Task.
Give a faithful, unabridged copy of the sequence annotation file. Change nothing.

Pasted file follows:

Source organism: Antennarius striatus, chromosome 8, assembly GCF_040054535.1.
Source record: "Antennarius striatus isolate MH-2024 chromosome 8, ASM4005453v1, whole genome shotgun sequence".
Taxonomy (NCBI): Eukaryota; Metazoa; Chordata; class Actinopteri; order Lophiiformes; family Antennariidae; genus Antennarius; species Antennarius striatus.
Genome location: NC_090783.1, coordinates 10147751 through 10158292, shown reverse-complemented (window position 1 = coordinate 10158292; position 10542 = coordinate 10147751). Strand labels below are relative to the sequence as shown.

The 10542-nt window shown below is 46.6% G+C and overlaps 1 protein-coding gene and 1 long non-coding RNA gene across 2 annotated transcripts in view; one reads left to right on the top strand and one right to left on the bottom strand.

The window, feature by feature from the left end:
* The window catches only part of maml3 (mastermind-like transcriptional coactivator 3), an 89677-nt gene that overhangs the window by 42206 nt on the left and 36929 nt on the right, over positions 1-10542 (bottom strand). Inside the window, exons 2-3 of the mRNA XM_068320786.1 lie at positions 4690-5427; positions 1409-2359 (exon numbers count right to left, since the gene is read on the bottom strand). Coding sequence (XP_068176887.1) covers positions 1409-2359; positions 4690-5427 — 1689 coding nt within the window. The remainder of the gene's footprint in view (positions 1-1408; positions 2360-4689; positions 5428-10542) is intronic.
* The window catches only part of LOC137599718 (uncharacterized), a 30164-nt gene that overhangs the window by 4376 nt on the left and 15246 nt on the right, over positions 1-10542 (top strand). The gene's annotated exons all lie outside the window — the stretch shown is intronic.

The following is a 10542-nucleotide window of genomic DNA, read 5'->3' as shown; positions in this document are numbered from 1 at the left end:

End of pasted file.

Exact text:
Source organism: Antennarius striatus, chromosome 8, assembly GCF_040054535.1.
Source record: "Antennarius striatus isolate MH-2024 chromosome 8, ASM4005453v1, whole genome shotgun sequence".
Taxonomy (NCBI): Eukaryota; Metazoa; Chordata; class Actinopteri; order Lophiiformes; family Antennariidae; genus Antennarius; species Antennarius striatus.
Genome location: NC_090783.1, coordinates 10147751 through 10158292, shown reverse-complemented (window position 1 = coordinate 10158292; position 10542 = coordinate 10147751). Strand labels below are relative to the sequence as shown.

The 10542-nt window shown below is 46.6% G+C and overlaps 1 protein-coding gene and 1 long non-coding RNA gene across 2 annotated transcripts in view; one reads left to right on the top strand and one right to left on the bottom strand.

The window, feature by feature from the left end:
* The window catches only part of maml3 (mastermind-like transcriptional coactivator 3), an 89677-nt gene that overhangs the window by 42206 nt on the left and 36929 nt on the right, over positions 1-10542 (bottom strand). Inside the window, exons 2-3 of the mRNA XM_068320786.1 lie at positions 4690-5427; positions 1409-2359 (exon numbers count right to left, since the gene is read on the bottom strand). Coding sequence (XP_068176887.1) covers positions 1409-2359; positions 4690-5427 — 1689 coding nt within the window. The remainder of the gene's footprint in view (positions 1-1408; positions 2360-4689; positions 5428-10542) is intronic.
* The window catches only part of LOC137599718 (uncharacterized), a 30164-nt gene that overhangs the window by 4376 nt on the left and 15246 nt on the right, over positions 1-10542 (top strand). The gene's annotated exons all lie outside the window — the stretch shown is intronic.

The following is a 10542-nucleotide window of genomic DNA, read 5'->3' as shown; positions in this document are numbered from 1 at the left end: